2. ^ "PHC 2011: over a quarter of the population are affiliated with a particular religion". Statistics Estonia. 29 April 2013. Retrieved 9 January 2014. 
  3. ^ Ivković, Sanja Kutnjak; Haberfeld, M.R. (10 June 2015). Measuring Police Integrity Across the World: Studies from Established Democracies and Countries in Transition. Springer. p. 131. ISBN 9781493922796. Estonia is considered Protestant when classified by its historically predominant major religion (Norris and Inglehart 2011) and thus some authors (e.g., Davie 2003) claim Estonia belongs to Western (Lutheran) Europe, while others (e.g., Norris and Inglehart 2011) see Estonia as a Protestant ex-Communist society. 
  4. ^ a b c Triin Edovald; Michelle Felton; John Haywood; Rimvydas Juskaitis; Michael Thomas Kerrigan; Simon Lund-Lack; Nicholas Middleton; Josef Miskovsky; Ihar Piatrowicz; Lisa Pickering; Dace Praulins; John Swift; Vytautas Uselis; Ilivi Zajedova (2010). World and Its Peoples: Estonia, Latvia, Lithuania, and Poland. Marshall Cavendish. p. 1066. ISBN 9780761478966. It is usually said that Estonia is a Protestant country; however, the overwhelming majority of Estonians, some 72 percent, are nonreligious. Estonia is the European Union (EU) country with the greatest percentage of people with no religious belief. This is in part, the result of Soviet actions and repression of religion. When the Soviet Union annexed Estonia in 1940, church property was confiscated, many theologians were deported to Siberia, most of the leadership of Evangelical Lutheran Church went into exile, and religious instruction was banned. Many churches were destroyed in the German occupation of Estonia, from 1941 through 1944, and in World War II (1939-1945), and religion was actively persecuted in Estonia under Soviet rule 1944 until 1989, when some measure of tolerance was introduced. 
  5. ^ Rausing, Sigrid (2004). History, Memory, and Identity in Post-Soviet Estonia: The End of a Collective Farm. Oxford University Press. p. 96. ISBN 9780199263189. Protestantism has done much to inform the moral world view of the Estonians, particularly the process of distinguishing themselves from the Russians. 
  6. ^ "Estonians least religious in the world". EU Observer. 11 February 2009. Retrieved 9 January 2014. 
  7. ^ "Eestis on 90 usuvoolu: lilla leegi hoidjad, kopimistid, tulekummardajad..." [Estonia has 90 religious affiliations: Keepers of the violet flame, Kopimists, Fire worshipers]. Postimees. 29 April 2013. Retrieved 9 January 2014.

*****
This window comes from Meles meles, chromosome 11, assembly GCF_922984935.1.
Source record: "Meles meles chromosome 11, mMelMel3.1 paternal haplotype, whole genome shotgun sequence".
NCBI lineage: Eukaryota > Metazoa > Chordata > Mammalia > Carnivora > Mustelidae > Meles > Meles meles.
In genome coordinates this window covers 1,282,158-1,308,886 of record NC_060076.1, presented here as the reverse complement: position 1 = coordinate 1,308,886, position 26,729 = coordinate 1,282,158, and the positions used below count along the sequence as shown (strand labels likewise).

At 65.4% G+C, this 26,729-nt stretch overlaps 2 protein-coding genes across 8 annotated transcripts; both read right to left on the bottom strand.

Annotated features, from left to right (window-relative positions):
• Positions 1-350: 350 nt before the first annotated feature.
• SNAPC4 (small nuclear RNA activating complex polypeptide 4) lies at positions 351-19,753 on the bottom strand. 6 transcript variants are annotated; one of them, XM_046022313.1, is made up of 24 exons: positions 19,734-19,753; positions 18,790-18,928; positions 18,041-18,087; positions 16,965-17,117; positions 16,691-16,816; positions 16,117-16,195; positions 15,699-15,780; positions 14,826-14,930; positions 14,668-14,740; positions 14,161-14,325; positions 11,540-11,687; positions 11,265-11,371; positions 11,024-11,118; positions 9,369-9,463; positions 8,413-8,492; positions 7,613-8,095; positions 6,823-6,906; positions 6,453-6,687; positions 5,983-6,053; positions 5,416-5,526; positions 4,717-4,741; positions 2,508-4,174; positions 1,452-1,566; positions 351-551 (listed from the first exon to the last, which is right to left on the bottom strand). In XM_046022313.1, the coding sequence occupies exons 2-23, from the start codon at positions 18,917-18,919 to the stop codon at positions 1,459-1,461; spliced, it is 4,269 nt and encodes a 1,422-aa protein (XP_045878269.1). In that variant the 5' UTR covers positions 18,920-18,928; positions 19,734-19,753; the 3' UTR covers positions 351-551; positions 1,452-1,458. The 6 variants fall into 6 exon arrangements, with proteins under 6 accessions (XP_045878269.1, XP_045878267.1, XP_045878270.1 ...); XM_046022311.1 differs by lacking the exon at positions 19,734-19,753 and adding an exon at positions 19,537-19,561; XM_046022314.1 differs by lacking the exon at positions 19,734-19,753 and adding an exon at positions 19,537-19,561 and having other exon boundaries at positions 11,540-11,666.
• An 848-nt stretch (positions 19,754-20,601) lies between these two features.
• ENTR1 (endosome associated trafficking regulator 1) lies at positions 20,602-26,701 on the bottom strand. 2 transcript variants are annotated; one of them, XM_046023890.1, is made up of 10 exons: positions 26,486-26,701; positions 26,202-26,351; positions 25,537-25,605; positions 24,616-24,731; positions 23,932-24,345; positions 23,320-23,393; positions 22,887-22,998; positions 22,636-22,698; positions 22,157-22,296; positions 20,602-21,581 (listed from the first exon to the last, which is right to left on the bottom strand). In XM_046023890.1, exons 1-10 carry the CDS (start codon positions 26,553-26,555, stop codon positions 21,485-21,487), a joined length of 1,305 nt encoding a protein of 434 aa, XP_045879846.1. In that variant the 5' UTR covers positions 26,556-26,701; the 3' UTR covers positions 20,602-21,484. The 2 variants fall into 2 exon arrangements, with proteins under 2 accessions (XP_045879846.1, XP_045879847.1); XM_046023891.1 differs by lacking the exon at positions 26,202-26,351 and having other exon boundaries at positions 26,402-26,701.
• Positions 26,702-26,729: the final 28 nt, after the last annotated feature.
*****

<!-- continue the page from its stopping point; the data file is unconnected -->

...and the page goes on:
8. ^ Ringvee, Ringo (16 September 2011). "Is Estonia really the least religious country in the world?". The Guardian. For this situation there are several reasons, starting from the distant past (the close connection of the churches with the Swedish or German ruling classes) up to the Soviet-period atheist policy when the chain of religious traditions was broken in most families. In Estonia, religion has never played an important role on the political or ideological battlefield. The institutional religious life was dominated by foreigners until the early 20th century. The tendencies that prevailed in the late 1930s for closer relations between the state and Lutheran church [...] ended with the Soviet occupation in 1940. 
  9. ^
  10. ^ Kalme, Albert (1951). Total Terror: An Exposé of Genocide in the Baltics. Appleton-Century-Crofts. p. 109. ISBN 9781841623207. 
  11. ^ Francoeur, Robert T.; Noonan, Raymond J. (2004). The Continuum Complete International Encyclopedia of Sexuality. A&C Black. p. 361. ISBN 9780826414885. The dominant religion in Estonia is Evangelical Lutheranism. Estonians were Christianized by the Teutonic Knights in the 13th century. During the Reformation, Lutheranism spread, and the church was officially established in Estonia in 1686. 
  12. ^ Francoeur, Robert T.; Noonan, Raymond J. (2004). The Continuum Complete International Encyclopedia of Sexuality. A&C Black. p. 361. ISBN 9780826414885. 
  13. ^ Purs, Aldis (15 February 2013). Baltic Facades: Estonia, Latvia and Lithuania since 1945. Reaktion Books. p. 79. ISBN 9781861899323. The Soviet union was an avowed atheist state that placed great restrictions on religious practice. Resistance to state-sponsored atheism came from established (although heavily restricted and monitored) religious clergy and from believers roughly following an evangelical Christianity. In Estonia and Latvia Bible-smuggling from the West was one of the more common methods of anti-regime activity. 
  14. ^ Francoeur, Robert T.; Noonan, Raymond J. (2004). The Continuum Complete International Encyclopedia of Sexuality. A&C Black. p. 361. ISBN 9780826414885. It was not until 1998 that the state's religious policies became tolerant, and by 1990, repressive legislation was annulled. 
  15. ^ Biotechnology report 2010 p.383
  16. ^ Crabtree, Steve; Pelham, Brett (February 9, 2009). "What Alabamians and Iranians Have in Common". Gallup. Retrieved 21 February 2010. 
  17. ^ a b c "Discrimination in the EU in 2012" (PDF), Special Eurobarometer, 383, European Union: European Commission, p. 233, 2012, retrieved 14 August 2013  The question asked was "Do you consider yourself to be...?" With a card showing: Catholic, Orthodox, Protestant, Other Christian, Jewish, Muslim, Sikh, Buddhist, Hindu, Atheist, and Non-believer/Agnostic. Space was given for Other (SPONTANEOUS) and DK. Jewish, Sikh, Buddhist, Hindu did not reach the 1% threshold.
  18. ^ "Churches in Estonia". Lutheran World Federation. Retrieved February 16, 2016. 
  19. ^ Ahto Kaasik. "Old estonian religions". Maavalla Koda. Retrieved 3 January 2013. 
  20. ^ Barry, Ellen (2008-11-09). "Some Estonians return to pre-Christian animist traditions". The New York Times. 
  21. ^ Uut usuühendust juhib ülemvaimulikuna Vene Erakonna Eestis poliitik
  22. ^ "PC231: POPULATION BY RELIGIOUS AFFILIATION AND ETHNIC NATIONALITY". Statistics Estonia. 31 March 2000. Retrieved 9 January 2014.